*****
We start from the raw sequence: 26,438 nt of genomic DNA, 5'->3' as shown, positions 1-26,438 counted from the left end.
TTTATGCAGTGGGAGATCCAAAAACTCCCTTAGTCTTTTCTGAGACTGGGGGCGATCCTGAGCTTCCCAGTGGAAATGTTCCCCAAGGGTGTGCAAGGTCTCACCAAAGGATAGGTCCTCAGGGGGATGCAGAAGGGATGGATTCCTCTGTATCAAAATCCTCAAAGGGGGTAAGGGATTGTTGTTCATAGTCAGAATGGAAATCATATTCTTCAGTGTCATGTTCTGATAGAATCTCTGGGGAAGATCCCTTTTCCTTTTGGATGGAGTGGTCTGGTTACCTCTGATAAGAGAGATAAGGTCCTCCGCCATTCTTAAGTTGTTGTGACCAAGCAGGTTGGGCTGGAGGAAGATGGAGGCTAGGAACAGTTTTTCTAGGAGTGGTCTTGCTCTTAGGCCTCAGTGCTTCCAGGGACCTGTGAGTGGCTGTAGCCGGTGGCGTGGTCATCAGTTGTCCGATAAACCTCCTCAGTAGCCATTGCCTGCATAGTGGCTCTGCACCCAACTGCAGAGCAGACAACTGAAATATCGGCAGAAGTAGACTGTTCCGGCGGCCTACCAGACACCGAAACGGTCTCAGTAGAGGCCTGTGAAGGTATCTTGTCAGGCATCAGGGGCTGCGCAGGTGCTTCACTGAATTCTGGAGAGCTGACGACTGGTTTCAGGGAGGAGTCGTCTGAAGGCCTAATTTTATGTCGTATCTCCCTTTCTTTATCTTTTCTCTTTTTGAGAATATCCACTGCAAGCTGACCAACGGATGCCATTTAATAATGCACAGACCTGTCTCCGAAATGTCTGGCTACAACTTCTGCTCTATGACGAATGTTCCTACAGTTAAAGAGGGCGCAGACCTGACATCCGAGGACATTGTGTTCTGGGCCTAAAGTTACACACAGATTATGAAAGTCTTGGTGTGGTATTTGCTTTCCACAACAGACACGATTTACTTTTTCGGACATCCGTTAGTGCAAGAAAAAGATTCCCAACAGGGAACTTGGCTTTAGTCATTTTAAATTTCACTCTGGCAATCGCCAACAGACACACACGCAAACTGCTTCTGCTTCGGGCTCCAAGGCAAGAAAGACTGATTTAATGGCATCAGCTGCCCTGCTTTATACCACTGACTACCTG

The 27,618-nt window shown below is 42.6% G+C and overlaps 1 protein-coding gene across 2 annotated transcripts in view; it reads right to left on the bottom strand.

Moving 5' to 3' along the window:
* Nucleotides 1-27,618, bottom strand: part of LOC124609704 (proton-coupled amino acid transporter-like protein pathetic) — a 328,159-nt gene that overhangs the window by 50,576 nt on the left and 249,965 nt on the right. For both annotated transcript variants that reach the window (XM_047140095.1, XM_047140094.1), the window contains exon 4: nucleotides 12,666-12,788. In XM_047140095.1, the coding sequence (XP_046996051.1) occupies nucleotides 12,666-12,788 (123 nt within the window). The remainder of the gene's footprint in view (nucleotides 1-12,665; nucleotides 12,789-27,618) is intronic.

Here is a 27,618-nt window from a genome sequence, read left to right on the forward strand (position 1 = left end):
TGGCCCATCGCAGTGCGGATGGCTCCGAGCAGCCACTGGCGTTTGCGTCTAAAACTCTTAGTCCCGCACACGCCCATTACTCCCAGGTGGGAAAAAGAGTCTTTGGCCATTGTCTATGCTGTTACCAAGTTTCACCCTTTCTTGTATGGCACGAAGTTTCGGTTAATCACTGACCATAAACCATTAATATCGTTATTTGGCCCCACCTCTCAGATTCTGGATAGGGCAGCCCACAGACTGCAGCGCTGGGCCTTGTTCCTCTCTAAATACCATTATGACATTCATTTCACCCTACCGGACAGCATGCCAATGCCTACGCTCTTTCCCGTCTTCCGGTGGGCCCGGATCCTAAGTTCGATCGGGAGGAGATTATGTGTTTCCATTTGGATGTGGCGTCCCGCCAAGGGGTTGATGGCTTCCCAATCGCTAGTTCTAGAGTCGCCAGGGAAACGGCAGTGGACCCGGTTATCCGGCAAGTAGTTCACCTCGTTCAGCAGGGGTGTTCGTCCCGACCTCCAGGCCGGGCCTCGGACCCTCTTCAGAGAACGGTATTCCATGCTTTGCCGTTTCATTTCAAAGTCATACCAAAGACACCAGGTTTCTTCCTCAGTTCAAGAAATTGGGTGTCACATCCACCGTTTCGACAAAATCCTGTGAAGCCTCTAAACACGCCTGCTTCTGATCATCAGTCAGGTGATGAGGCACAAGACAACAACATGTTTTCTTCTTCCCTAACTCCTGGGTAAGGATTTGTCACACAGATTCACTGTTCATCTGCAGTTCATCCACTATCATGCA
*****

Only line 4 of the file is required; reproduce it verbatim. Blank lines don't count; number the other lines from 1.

Moving 5' to 3' along the window: